Calculus is all about relating the change in one quantity to another quantity.

$\Var A = B$

Imagine it this way: You have a box full of marbles, and you decide to put some more in. $A$ is the variable representing the amount of marbles, while $B$ is the variable representing the amount of marbles that you put in. If you had $A_1$ marbles at the beginning, you have

$A_2 = A_1+\Var A = A_1 + B$

marbles following your action. This is the most fundamental algebraic pattern that characterizes balance laws.

Take the first law of thermodynamics for example—a.k.a. balance of energy. We have

$\Var U = Q + W$

where $U$ is the internal energy of a closed system, $Q$ is the amount of heat supplied to the system, and $W$ is the amount of work done on the system on its surroundings. Here, $A\equiv U$ and $B\equiv Q+W$. Despite having three quantities, it is the combined effect of two which is related to the remaining quantity. Balance laws derived by physicists and chemists can get quite complex and hard to understand.

It’s always that the change in one quantity is related to the combined effect of remaining quantities. Keeping separate track of your main variable $A$ and affecting variables that compose $B$ gives you a mental model which helps you remember and even build your own balance laws.

# Introducing Time

Let $A: t \to A(t)$ be a function of time. We can rewrite the equation in terms of the change in $A$ in a time period $\Var t$:

$\frac{\Var A}{\Var t} = C$

where the new variable $C$ represents the change in quantity in $\Var t$ amount of time. In our previous analogy, $C$ is the amount of marbles put in, say, a minute. As $\Var t \to 0$, we have

$\deriv{A}{t} = C(t).$

This prototypical balance law allows us to relate the rates of change of quantities.

Let’s introduce time into the balance of energy. The equation becomes

$\deriv{U}{t} = P_T(t) + P_M(t)$

where the new quantities $P_T$ and $P_M$ are called thermal power and mechanical power, representing the thermal and mechanical work done on the system per unit time, respectively. Given power functions and initial conditions, integrating them would give us the evolution of the internal energy through time.

# Introducing Space

Let’s say we are not satisfied with an abstract box where the amount of stuff that goes in is measured automatically. We want to write a balance law over different shapes of bodies and we need to specify exactly where the stuff goes in and out.

To do that, we need to rephrase our laws to work over a continuous domain. The branch of physics that focuses on such problems is called continuum mechanics.

We introduce our spatial domain $\Omega$ and its boundary $\del\Omega$. Our quantities now vary over both space and time, so we need to integrate them over the whole domain in order to relate them:

$\ddt\int_\Omega a \dx = \int_\Omega b \dx + \int_{\del\Omega} \Bc \dtp \Bn \ds$

where

• $a(x,t)$ is the variable representing the main continuous quantity,
• $b(x,t)$ is the variable representing the rate of change of the quantity inside the domain,
• and $\Bc(x,t)$ is the variable representing the negative rate of change of the quantity on the boundary of the domain—negative due to surface normals $\Bn$ having outward direction by definition.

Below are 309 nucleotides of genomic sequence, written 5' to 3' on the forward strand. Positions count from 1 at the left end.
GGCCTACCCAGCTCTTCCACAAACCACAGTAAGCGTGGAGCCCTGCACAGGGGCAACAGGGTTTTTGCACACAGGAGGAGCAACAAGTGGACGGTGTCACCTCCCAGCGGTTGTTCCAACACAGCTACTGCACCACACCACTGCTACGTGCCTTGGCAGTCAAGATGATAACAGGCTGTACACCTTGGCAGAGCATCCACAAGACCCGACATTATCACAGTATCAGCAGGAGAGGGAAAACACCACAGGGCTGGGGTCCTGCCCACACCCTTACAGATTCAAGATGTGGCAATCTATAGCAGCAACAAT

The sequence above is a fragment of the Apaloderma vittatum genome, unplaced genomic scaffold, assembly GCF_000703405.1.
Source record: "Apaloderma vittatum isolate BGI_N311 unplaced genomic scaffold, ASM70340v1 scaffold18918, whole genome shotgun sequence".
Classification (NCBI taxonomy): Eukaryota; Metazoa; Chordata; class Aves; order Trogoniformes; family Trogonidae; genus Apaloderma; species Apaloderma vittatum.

Notice that when we introduce space, our prototypical balance law needs an additional vectorial quantity, $\Bc$. In physical laws, one needs to differentiate actions inside a body from actions on the surface of the body. That’s because one is over a volume and the other over an area, and they have to be integrated separately.

The area integral is actually a flux where the vectorial quantity $\Bc$ is penetrating the surface with a given direction. Given that it’s positive when stuff exits the domain, it’s called the efflux of the underlying quantity. Similarly, we name the rate of change field $b$ as the supply of the underlying quantity, because it being positive results in an increase.

The idea is to get rid of the integrals by a process called “localization”. In order to localize, we have to convert the surface integral into a volume integral using the divergence theorem:

$\int_{\del\Omega} \Bc \dtp \Bn \ds = \int_\Omega \nabla\dtp\Bc \dx$

Assuming $\Omega$ doesn’t move, we can also write

$\ddt\int_\Omega a \dx = \int_\Omega \deriv{a}{t} \dx$

Collecting the results, we have

$\int_\Omega \deriv{a}{t} \dx = \int_\Omega b \dx + \int_\Omega \nabla\dtp\Bc \dx$

Notice that all integrals are over $\Omega$ now. This allows us to make the balance law more strict by enforcing it point-wise:

$\deriv{a}{t} = b + \nabla\dtp \Bc \quad \forall x \in \Omega$

This is the localized version of the prototypical balance law that is used everywhere in continuum mechanics. Unfortunately, I can’t give the energy balance example, because it would require too many additional definitions. For that, I recommend the excellent Mathematical Foundations of Elasticity by Marsden and Hughes.

# Conclusion

In physics and chemistry, one shouldn’t blindly memorize formulas, but try to see the underlying logic. In this case, I tried to elucidate balance laws, which all build upon the same algebraic and geometrical concepts. I went from discrete to continuous by introducing time and space to the equations, which became more complex but retained the same idea: putting things in a box and trying to calculate how that changes the contents.